Tuesday, September 27, 2022

“SHITHOUSE”

THE STORY – A lonely college freshman forges a strong connection with his resident assistant during a fraternity party.​

THE CAST – Cooper Raiff, Dylan Gelula, Logan Miller & Amy Landecker​

THE TEAM – Cooper Raiff (Director/Writer)

THE RUNNING TIME – 106 Minutes


10/16/2020
​By Rebecca Daniel

​At just 22-years-old, Cooper Raiff won this year’s South By Southwest Grand Jury Prize (Narrative Feature) for his film “Shithouse,” a tale of college student Alex struggling to adjust to life as a freshman. Alex has no friends on campus unless you count his beloved stuffed dog (with whom he communicates). Maybe you could count his hard-partying roommate Sam (Logan Miller), but the two don’t really have much in common. Alex is still tied to life at home in Texas, where he keeps in frequent contact with his mom and sister. Acclimating to college isn’t at all what he expected. One night, he reluctantly agrees to go to a party with Sam at Shithouse. It’s there that he hits it off with his RA, Maggie (Dylan Gelula), a social butterfly who loves college. The two are wildly different but help each other with the highs and lows of the college experience.

Cooper Raiff breaks out with a strong directorial debut that he directed, wrote, produced, edited and stars in the titular role. He balances just the right line of comedy and drama with some moments that feel surprisingly emotional and some that are laugh out loud funny (a particular “13 Going on 30” reference is brilliant). The film has a strong “Before Sunrise” vibe set in a college town as Maggie and Alex spend half of the movie wandering around campus, learning all about each other in just one night. The dialogue is so realistic, witty, and humorous that you can’t help but feel invested in these characters and their lives. What will they do next? Will they end up together? I was captivated by their story from beginning to end.

Cooper Raiff is great as the lead of the film. He embodies the awkward energy that we’ve all experienced in late teens/early twenties. He makes the film feel painfully realistic as Alex deals with heightened anxiety. His presence at the party at “Shithouse” brilliantly captures the awkward feeling of being an invisible presence stuck in the corner at a party. Yet when he gets comfortable with Maggie, it’s a moment of calm. He can exhale because he’s found someone he can talk to that really sees him. Alex struggles with adapting to the next step in life, and Raiff excels in bringing that aspect to the screen. The truth is adapting from high school to college is a tough road for many, and Alex’s journey reflects that realistically.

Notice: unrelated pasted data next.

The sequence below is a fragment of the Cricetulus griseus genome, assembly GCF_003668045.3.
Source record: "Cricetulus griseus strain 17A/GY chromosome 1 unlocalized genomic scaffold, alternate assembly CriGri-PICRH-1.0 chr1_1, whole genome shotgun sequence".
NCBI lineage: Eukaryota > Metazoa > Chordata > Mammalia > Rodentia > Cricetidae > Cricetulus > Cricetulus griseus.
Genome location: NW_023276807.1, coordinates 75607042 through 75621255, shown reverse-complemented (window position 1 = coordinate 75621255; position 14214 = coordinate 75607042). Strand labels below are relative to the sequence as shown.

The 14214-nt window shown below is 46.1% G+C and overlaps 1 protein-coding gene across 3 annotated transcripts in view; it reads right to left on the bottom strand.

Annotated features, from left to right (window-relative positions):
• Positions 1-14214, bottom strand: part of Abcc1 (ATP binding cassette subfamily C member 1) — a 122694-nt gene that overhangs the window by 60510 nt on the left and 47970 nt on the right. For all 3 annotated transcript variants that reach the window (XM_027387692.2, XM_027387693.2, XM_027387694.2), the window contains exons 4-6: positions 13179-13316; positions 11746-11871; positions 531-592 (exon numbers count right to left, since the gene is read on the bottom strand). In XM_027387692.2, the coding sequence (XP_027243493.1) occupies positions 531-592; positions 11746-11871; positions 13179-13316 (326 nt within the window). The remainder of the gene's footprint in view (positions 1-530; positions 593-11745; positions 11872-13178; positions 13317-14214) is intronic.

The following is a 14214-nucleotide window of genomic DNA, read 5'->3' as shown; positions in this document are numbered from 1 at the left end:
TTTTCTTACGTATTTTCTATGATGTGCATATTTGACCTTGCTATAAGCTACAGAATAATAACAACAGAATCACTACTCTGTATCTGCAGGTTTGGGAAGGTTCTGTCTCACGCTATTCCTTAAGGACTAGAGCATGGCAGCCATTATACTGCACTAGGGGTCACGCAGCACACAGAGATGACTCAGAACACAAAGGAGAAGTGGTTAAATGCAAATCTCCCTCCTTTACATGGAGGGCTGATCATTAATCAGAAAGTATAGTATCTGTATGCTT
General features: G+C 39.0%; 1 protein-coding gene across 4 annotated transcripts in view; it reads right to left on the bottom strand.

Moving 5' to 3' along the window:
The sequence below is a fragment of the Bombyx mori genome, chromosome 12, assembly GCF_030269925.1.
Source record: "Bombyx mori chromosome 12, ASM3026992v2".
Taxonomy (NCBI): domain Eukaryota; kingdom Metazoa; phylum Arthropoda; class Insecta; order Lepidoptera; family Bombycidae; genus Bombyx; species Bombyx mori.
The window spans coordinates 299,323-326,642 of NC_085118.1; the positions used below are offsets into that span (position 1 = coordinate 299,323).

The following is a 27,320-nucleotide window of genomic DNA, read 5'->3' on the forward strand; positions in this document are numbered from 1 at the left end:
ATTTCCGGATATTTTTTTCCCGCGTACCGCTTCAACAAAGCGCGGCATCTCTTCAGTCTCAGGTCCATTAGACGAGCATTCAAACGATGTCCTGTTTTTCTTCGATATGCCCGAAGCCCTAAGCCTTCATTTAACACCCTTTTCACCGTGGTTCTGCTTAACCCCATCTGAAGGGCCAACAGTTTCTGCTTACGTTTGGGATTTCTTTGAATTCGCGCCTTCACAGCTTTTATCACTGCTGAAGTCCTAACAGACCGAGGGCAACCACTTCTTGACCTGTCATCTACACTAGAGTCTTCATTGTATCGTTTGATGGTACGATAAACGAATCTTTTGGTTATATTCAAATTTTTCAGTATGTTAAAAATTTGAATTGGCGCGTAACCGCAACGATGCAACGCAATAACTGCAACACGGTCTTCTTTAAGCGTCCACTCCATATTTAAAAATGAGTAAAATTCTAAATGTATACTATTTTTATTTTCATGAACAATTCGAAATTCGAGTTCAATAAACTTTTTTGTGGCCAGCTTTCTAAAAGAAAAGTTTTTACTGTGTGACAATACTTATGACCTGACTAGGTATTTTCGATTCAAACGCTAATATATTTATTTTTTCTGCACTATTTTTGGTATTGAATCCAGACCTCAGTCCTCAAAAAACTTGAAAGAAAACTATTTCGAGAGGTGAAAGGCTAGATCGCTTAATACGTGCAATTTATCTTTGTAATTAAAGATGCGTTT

Dylan Gelula is quick-witted and charismatic as Maggie, with deadpan delivery but just the right comedic timing. On paper, Maggie seems like the polar opposite of Alex. She comes from a divorced family, fears commitment, and loves the college experience. However, the two end up bonding through their past, shared on-campus experience, and uncertainty of the future. Raiff and Gelula’s chemistry is terrific.

Although the title sounds like you’re getting an entirely different kind of movie, “Shithouse” is a “Before Sunrise” style reflection of the college experience. Cooper Raiff’s directorial debut is a heartfelt, honest, and witty coming-of-age film. Don’t miss this one.

THE FINAL SCORE

THE GOOD – A strikingly honest and sweet story portraying the awkward, difficult, and humorous moments one deals with while adapting to college.

THE BAD – Some scenes go on a little bit longer than they need to.​

THE OSCARS – None

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